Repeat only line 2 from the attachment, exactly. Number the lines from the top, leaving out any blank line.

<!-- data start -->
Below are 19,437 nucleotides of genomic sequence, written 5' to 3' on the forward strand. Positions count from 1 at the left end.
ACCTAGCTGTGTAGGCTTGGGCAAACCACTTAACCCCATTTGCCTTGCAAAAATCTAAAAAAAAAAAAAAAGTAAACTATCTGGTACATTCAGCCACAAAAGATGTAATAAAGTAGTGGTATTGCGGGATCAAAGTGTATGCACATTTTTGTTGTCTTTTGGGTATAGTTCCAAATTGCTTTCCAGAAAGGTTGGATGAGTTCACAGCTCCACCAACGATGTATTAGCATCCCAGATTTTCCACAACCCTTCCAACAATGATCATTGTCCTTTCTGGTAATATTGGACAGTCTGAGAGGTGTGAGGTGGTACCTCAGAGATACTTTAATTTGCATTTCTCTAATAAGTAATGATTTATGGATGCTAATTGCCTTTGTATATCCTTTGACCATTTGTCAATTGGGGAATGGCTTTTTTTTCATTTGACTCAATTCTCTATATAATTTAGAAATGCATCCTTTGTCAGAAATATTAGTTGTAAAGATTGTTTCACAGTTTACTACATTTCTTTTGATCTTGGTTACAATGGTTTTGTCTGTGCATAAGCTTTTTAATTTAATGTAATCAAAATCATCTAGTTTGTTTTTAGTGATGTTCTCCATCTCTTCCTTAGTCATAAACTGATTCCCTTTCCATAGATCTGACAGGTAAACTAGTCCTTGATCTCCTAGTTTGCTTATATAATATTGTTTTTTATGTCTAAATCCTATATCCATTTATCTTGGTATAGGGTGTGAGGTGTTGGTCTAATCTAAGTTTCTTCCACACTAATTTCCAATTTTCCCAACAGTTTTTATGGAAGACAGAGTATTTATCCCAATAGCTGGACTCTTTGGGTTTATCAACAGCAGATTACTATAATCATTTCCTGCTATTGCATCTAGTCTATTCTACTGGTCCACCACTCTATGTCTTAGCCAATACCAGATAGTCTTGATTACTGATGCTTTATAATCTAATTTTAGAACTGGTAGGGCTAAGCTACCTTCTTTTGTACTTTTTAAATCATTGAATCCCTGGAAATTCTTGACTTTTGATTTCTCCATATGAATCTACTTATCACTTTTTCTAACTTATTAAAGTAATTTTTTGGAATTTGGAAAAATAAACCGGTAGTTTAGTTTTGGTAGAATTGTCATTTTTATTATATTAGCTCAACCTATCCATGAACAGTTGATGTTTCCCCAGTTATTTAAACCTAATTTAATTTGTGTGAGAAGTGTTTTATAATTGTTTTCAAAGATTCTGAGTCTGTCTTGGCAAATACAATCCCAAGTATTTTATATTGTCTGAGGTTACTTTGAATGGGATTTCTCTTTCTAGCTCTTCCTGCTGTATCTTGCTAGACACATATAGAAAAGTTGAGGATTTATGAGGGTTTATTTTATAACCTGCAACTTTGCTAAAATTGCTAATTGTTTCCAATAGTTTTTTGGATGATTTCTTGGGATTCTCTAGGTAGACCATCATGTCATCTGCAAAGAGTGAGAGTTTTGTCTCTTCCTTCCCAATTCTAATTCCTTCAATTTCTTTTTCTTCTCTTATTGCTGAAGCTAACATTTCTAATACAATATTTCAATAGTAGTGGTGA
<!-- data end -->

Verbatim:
ACCTAGCTGTGTAGGCTTGGGCAAACCACTTAACCCCATTTGCCTTGCAAAAATCTAAAAAAAAAAAAAAAGTAAACTATCTGGTACATTCAGCCACAAAAGATGTAATAAAGTAGTGGTATTGCGGGATCAAAGTGTATGCACATTTTTGTTGTCTTTTGGGTATAGTTCCAAATTGCTTTCCAGAAAGGTTGGATGAGTTCACAGCTCCACCAACGATGTATTAGCATCCCAGATTTTCCACAACCCTTCCAACAATGATCATTGTCCTTTCTGGTAATATTGGACAGTCTGAGAGGTGTGAGGTGGTACCTCAGAGATACTTTAATTTGCATTTCTCTAATAAGTAATGATTTATGGATGCTAATTGCCTTTGTATATCCTTTGACCATTTGTCAATTGGGGAATGGCTTTTTTTTCATTTGACTCAATTCTCTATATAATTTAGAAATGCATCCTTTGTCAGAAATATTAGTTGTAAAGATTGTTTCACAGTTTACTACATTTCTTTTGATCTTGGTTACAATGGTTTTGTCTGTGCATAAGCTTTTTAATTTAATGTAATCAAAATCATCTAGTTTGTTTTTAGTGATGTTCTCCATCTCTTCCTTAGTCATAAACTGATTCCCTTTCCATAGATCTGACAGGTAAACTAGTCCTTGATCTCCTAGTTTGCTTATATAATATTGTTTTTTATGTCTAAATCCTATATCCATTTATCTTGGTATAGGGTGTGAGGTGTTGGTCTAATCTAAGTTTCTTCCACACTAATTTCCAATTTTCCCAACAGTTTTTATGGAAGACAGAGTATTTATCCCAATAGCTGGACTCTTTGGGTTTATCAACAGCAGATTACTATAATCATTTCCTGCTATTGCATCTAGTCTATTCTACTGGTCCACCACTCTATGTCTTAGCCAATACCAGATAGTCTTGATTACTGATGCTTTATAATCTAATTTTAGAACTGGTAGGGCTAAGCTACCTTCTTTTGTACTTTTTAAATCATTGAATCCCTGGAAATTCTTGACTTTTGATTTCTCCATATGAATCTACTTATCACTTTTTCTAACTTATTAAAGTAATTTTTTGGAATTTGGAAAAATAAACCGGTAGTTTAGTTTTGGTAGAATTGTCATTTTTATTATATTAGCTCAACCTATCCATGAACAGTTGATGTTTCCCCAGTTATTTAAACCTAATTTAATTTGTGTGAGAAGTGTTTTATAATTGTTTTCAAAGATTCTGAGTCTGTCTTGGCAAATACAATCCCAAGTATTTTATATTGTCTGAGGTTACTTTGAATGGGATTTCTCTTTCTAGCTCTTCCTGCTGTATCTTGCTAGACACATATAGAAAAGTTGAGGATTTATGAGGGTTTATTTTATAACCTGCAACTTTGCTAAAATTGCTAATTGTTTCCAATAGTTTTTTGGATGATTTCTTGGGATTCTCTAGGTAGACCATCATGTCATCTGCAAAGAGTGAGAGTTTTGTCTCTTCCTTCCCAATTCTAATTCCTTCAATTTCTTTTTCTTCTCTTATTGCTGAAGCTAACATTTCTAATACAATATTTCAATAGTAGTGGTGA